“With all those activities I feel very well equipped for my next beach cleanup session with the young surfers; I think I could even start a weekly marine litter workshop session for the surf-tourist which are interested... “ (Eva)

“There is a lot we can learn from others work and campaigns targeting marine litter.  While we each do a lot for our own areas, as a group we have a lot more knowledge that can be shared and applied to do even more.” (David)

“For every item of litter I take off the beach, that's one less item in the sea and I've made it my rule never to walk by a plastic can holder - instead they get taken home, cut up and binned properly. Everyone can play their part!” (Sita)

“This lesson has made me consider what it would take to engage the public and provide them with enough information to make changes to their current practices. As a result of this program I also have a desire to expand my own personal litter practices and arrange volunteer beach cleanings in my local area.” (Domenico)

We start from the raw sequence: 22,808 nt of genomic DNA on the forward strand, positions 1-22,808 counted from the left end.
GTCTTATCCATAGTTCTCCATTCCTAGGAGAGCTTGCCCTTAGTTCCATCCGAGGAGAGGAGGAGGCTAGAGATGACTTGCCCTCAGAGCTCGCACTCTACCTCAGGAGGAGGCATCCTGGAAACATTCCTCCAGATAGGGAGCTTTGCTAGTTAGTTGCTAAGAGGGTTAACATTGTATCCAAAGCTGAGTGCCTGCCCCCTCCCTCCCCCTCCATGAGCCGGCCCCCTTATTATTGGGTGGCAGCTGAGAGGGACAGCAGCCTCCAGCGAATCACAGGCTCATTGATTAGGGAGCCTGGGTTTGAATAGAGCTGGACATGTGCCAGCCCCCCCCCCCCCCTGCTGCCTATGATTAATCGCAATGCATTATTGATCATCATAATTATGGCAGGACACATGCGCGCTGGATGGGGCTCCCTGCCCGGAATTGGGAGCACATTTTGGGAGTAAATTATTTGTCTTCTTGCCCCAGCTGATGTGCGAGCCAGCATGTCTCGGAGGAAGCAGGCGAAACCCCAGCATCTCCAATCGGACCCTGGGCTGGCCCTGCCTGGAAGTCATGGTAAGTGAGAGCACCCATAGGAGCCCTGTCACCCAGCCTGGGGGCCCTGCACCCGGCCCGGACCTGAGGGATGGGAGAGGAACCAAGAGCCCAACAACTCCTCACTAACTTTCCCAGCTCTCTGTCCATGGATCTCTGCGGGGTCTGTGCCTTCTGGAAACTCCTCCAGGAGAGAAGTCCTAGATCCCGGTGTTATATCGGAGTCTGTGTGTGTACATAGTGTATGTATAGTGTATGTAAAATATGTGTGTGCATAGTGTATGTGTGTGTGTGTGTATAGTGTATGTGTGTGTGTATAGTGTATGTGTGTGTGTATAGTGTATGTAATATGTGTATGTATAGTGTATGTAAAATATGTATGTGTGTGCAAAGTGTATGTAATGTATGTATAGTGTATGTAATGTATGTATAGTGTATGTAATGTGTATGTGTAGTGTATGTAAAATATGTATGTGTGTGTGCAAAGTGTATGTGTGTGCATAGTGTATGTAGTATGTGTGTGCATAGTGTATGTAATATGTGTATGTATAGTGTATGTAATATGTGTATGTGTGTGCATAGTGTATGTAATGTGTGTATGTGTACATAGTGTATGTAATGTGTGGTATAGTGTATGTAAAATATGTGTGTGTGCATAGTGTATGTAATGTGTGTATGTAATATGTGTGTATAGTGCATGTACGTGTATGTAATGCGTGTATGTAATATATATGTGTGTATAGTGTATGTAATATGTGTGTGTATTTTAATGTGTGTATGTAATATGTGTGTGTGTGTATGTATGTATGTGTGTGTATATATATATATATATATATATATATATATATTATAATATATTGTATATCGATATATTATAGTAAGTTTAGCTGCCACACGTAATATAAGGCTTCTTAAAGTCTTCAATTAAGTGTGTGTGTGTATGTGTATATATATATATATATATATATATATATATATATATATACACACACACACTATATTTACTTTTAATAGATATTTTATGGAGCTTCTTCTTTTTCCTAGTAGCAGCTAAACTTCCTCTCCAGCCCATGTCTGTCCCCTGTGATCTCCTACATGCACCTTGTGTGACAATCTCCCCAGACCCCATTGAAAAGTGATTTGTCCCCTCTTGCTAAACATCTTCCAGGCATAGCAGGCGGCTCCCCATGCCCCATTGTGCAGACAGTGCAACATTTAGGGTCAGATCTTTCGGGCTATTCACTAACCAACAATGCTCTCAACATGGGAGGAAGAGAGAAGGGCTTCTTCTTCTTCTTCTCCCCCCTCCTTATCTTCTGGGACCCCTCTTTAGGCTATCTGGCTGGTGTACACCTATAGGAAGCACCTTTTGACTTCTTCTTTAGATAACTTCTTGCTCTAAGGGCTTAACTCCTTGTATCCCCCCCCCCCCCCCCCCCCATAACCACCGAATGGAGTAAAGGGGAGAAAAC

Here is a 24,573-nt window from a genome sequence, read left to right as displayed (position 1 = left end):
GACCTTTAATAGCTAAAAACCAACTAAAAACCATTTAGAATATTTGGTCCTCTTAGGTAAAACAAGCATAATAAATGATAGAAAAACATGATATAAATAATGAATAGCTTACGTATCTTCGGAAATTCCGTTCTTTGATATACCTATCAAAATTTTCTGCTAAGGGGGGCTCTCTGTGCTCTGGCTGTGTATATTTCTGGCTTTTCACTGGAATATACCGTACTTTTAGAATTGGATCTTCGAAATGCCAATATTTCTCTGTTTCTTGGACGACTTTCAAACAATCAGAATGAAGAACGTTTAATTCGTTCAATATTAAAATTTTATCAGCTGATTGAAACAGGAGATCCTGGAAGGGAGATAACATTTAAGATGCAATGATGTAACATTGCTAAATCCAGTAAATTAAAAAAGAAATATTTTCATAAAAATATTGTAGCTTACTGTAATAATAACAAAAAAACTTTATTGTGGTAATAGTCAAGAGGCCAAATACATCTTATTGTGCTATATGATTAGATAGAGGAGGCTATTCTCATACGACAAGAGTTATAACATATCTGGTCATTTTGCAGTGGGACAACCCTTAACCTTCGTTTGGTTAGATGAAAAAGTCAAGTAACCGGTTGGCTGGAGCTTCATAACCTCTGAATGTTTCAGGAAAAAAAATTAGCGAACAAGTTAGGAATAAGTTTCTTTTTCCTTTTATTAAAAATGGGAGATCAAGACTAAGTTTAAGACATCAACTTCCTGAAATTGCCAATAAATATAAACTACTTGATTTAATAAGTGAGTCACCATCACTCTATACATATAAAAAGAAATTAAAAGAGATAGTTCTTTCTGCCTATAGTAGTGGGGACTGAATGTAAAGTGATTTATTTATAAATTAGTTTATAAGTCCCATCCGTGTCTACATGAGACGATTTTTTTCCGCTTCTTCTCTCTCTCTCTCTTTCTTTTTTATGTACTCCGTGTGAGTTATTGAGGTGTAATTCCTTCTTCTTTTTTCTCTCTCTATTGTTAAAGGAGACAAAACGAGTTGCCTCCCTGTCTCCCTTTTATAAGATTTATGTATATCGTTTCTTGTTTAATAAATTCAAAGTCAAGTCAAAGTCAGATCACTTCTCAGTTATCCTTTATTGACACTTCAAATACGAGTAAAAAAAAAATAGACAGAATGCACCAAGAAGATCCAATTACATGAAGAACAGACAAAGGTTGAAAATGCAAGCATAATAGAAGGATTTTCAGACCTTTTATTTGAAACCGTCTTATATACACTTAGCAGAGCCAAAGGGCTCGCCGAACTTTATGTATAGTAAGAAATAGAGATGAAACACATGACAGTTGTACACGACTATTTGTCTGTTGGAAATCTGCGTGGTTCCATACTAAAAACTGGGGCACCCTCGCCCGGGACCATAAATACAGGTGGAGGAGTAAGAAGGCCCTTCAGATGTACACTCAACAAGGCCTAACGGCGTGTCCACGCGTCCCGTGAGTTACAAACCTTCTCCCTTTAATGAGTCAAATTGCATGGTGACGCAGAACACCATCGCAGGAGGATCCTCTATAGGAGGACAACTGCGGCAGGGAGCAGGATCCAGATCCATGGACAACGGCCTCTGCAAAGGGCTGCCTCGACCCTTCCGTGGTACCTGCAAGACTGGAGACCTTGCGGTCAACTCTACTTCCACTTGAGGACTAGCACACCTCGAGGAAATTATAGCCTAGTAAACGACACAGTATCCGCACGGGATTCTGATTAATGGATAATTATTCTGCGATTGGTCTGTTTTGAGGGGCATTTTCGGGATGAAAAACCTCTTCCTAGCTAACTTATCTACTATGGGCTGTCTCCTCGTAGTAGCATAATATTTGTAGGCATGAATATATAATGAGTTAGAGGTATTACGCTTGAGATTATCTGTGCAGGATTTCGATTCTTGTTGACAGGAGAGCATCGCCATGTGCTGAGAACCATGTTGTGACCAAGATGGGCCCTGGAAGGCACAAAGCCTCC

Given the high completion rates and the good evaluation results the facilitators are keen on repeating the course, if given the opportunity. This could take place within MARLISCO project or even in the post-MARLISCO era, to achieve greater outreach and dissemination of its end products.

For the future there are some other ideas interesting top explore such as

tl_files/marlisco/lib/layout/arrow-more-light.png Developing an online forum / community of all learners in all rounds

tl_files/marlisco/lib/layout/arrow-more-light.png Developing a course version for adolescents or children. 


"My vision for the future", sketch delivered by course participant Rute Rocha during the e-course, round II.




Mediterranean Information Office for Environment, Culture & Sustainable Development (MIO-ECSDE)

Established in 1995 MIO-ECSDE is a non-profit Federation of NGOs from the Mediterranean region working in the field of Environment and Sustainable Development. 
Contact MIO-ECSDE: www.mio-ecsde.orginfo@mio-ecsde.org



Mediterranean Education Initiative for Environment and Sustainability (MEdIES)

Launched in Johannesburg (WSSD, 2002), MEdIES is MIO-ECSDE’s primal education imitative, with the objective to provide capacity building on ESD through publications, trainings and the facilitation of an e-network of educators. 
Contact MEDIES: www.medies.netinfo@medies.net